Biofabricate Conference New York and Harvard and MIT, Boston

Victoria Geaney

During November, I received funding from the LDoc AHRC’s Student Development Fund (SDF) in order to attend the annual Biofabricate Conference, held this year at The New School: Parsons in New York. I am conducting a research-by- practice led PhD looking into growing biomaterials, biofabrication techniques in the context of fashion. Now in its third year, Biofabricate is the only design and material-centred symposium debating the issues surrounding the future of biological materials. In addition, it showcases potential future developments utilising living systems in a commercial setting for industry, and thus is an important platform to hear from the key speakers in this emerging field. Biofabricate is organised by Suzanne Lee, from New York based biofabrication company Modern Meadow, and included workshops and a Design Lab exhibiting a selection of materials fabricated from or inspired by yeast, bacteria, fungi and other biomaterials.

 

Amino Labs – Engineer Your Own Colours Workshop with Julie Leggett and Dr Justin Pahara

Amino Labs – Engineer Your Own Colours Workshop with Julie Leggett and Dr Justin Pahara

 

Amino Labs – Engineer Your Own Colours Workshop. Photo courtesy of Julie Leggett and Dr Justin Pahara

Amino Labs – Engineer Your Own Colours Workshop. Photo courtesy of Julie Leggett and Dr Justin Pahara

 

Amino Labs – Engineer Your Own Colours Workshop. Photo courtesy of Julie Leggett and Dr Justin Pahara

Amino Labs – Engineer Your Own Colours Workshop. Photo courtesy of Julie Leggett and Dr Justin Pahara

 

Genspace Biotechnology Crash Course with Julie Wolf and PCR night with Ellen Jorgensen

Genspace Biotechnology Crash Course with Julie Wolf and PCR night with Ellen Jorgensen

 

In the morning sessions, speakers including Daisy Ginsberg, Amy Congdon, Tony Dunne and Christina Agapakis introduced work principally traversing the areas of synthetic biology and design, stimulating debate and discussion both on the panel and from the audience. The afternoon introduced some of the early adopters of biofabrication using living materials within their products and companies, such as Mother Dirt, BioMASON, Mycoworks and Spiber. The conference culminated in the launch of the new Adidas Futurecraft trainer, showcasing a spun fibre made in a fermentation process using genetically modified bacteria. The synthetic spider silk is made in collaboration with AMSilk, and shows real investment into the biomaterial sector by a large industry leader. The integration of bacteria and the material for the fashion and textile was directly addressed at this conference, making it vital for my area of research.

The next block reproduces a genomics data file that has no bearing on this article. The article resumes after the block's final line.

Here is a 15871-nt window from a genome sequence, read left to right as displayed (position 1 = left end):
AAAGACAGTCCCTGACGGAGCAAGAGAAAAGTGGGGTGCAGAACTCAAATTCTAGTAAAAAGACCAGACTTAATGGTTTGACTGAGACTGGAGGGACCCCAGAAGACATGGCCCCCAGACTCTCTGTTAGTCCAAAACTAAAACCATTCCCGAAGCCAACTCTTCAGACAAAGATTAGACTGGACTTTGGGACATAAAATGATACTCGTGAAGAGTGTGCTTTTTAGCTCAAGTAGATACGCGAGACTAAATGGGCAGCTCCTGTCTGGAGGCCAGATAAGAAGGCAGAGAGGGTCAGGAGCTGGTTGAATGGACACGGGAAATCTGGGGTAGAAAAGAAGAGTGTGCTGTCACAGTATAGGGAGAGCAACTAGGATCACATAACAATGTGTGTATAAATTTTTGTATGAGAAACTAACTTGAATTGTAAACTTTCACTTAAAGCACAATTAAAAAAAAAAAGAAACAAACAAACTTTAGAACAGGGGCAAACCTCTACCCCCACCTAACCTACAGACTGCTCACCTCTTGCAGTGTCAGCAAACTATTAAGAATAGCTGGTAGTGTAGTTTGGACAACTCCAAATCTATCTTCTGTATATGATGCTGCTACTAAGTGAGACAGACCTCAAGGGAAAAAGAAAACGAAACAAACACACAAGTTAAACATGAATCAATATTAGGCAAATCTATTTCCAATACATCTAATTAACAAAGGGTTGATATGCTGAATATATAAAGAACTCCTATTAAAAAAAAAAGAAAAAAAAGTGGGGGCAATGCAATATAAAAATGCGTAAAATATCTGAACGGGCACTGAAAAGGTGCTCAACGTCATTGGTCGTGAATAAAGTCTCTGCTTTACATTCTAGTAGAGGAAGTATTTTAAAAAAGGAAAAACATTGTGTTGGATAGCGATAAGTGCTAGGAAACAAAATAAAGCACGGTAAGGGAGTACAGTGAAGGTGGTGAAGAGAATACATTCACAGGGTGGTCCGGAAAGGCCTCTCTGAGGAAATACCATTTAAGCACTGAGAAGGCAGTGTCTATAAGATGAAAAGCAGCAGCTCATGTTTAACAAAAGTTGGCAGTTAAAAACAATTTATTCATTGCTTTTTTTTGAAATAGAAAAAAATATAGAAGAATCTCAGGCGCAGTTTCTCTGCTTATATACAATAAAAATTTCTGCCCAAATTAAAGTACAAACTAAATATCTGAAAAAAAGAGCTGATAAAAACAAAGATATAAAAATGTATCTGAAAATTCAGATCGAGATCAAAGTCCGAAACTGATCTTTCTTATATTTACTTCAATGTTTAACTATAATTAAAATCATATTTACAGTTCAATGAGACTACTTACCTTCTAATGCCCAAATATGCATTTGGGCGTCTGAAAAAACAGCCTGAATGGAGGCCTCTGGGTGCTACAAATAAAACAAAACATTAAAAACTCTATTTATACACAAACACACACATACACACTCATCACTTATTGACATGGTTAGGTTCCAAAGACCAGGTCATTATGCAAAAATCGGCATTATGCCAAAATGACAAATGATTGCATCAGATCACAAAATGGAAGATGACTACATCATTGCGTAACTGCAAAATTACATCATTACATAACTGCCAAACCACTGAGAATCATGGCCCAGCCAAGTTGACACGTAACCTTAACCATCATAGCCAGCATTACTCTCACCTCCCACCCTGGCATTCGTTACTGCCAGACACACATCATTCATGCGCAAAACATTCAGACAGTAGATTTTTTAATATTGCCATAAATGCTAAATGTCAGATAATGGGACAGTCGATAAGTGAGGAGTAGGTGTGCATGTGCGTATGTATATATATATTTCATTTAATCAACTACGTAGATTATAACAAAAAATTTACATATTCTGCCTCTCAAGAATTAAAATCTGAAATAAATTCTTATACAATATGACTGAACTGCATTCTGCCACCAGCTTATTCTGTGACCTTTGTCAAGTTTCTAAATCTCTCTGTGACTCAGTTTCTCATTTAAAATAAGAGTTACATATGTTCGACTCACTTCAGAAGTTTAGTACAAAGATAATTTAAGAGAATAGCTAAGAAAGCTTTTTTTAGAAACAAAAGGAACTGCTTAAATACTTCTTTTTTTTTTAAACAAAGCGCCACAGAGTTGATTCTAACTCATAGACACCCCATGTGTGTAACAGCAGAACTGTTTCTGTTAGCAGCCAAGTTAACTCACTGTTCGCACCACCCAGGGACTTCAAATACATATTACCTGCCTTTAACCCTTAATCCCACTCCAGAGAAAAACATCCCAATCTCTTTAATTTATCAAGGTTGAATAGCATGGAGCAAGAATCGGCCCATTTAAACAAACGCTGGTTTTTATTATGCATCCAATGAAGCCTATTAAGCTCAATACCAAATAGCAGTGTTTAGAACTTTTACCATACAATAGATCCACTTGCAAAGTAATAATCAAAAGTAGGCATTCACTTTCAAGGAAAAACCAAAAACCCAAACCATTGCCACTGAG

Bio art workshop printing with bacterial pigments and colours – The New School: Parsons in New York

 

Workshops were presented as part of the conference, and I was able to participate in the Amino Labs – Engineer Your Own Colours – workshop with Julie Leggett and Dr Justin Pahara, a Biotic Gaming workshop with Pieter from Waag Society – creating a platform game to control euglena (an organism which is both animal and plant, feeding on other organisms and sunlight), and a Bio Art workshop – printing with bacterial pigments and colours, offered by Parsons. The workshops were held in the Parsons biology laboratory, a space offering classes exploring biological dyes and opportunity to explore biology. It was a great opportunity to meet other design practitioners, start-up entrepreneurs and students interested in the area, and the workshops enabled a hands-on approach to working with bacteria in a principally art and design environment.

 

School of Visual Arts biolab and meeting with Suzanne Anker and Tarah Rhoda

School of Visual Arts biolab and meeting with Suzanne Anker and Tarah Rhoda

 

Presentation at the Fashion Institute of Technology

Presentation at the Fashion Institute of Technology

 

During my visit I had the opportunity to present to the Biodesign Challenge team at the Fashion Institute of Technology, discussing and sharing my research and practice on designing with and incorporating living systems and bacteria. I visited Genspace, a Brooklyn-based public biohacker space, and had a tour from the lab manager, and also attended a Biotechnology Crash Course with Julie Wolf, and a PCR night run by Ellen Jorgensen. I met and worked with designer Ali Schachtschneider who is looking at growing bacterial indigo dyes, during my time at Genspace. Additionally, I visited the School of Visual Arts and met with Suzanne Anker and Tarah Rhoda, who showed me around their biolab. It was also fantastic to speak to Julia Buntaine, Director of the SciArt Center about her work with the centre, magazine and further research into science and art. In Boston, I spent time at the MIT Media Lab, visited the Wyss Institute, Ginkgo Bioworks and met with Dr George Church of Harvard University.

 

Left: Visit to Ginkgo Bioworks, meeting with Christina Agapakis. Right: Meeting Dr George Church, Harvard University

 

Overall, Biofabricate conference and this research trip allowed me a real insight into the current status of biotechnology within the design and manufacturing fields. The chance to visit the conference in New York and the laboratories in Boston has led to some really interesting opportunities and possible potential collaborations and I am incredibly grateful to LDoc and the AHRC. I have learnt so much through meeting key inspirational experts and immersing myself into the thriving bio-communities in New York and Boston, and through discussing ideas and shared research interests and areas together. This research trip has greatly aided my study including strengthening my ideas regarding my own practice, and has opened up new and interesting future prospects.

 

Victoria Geaney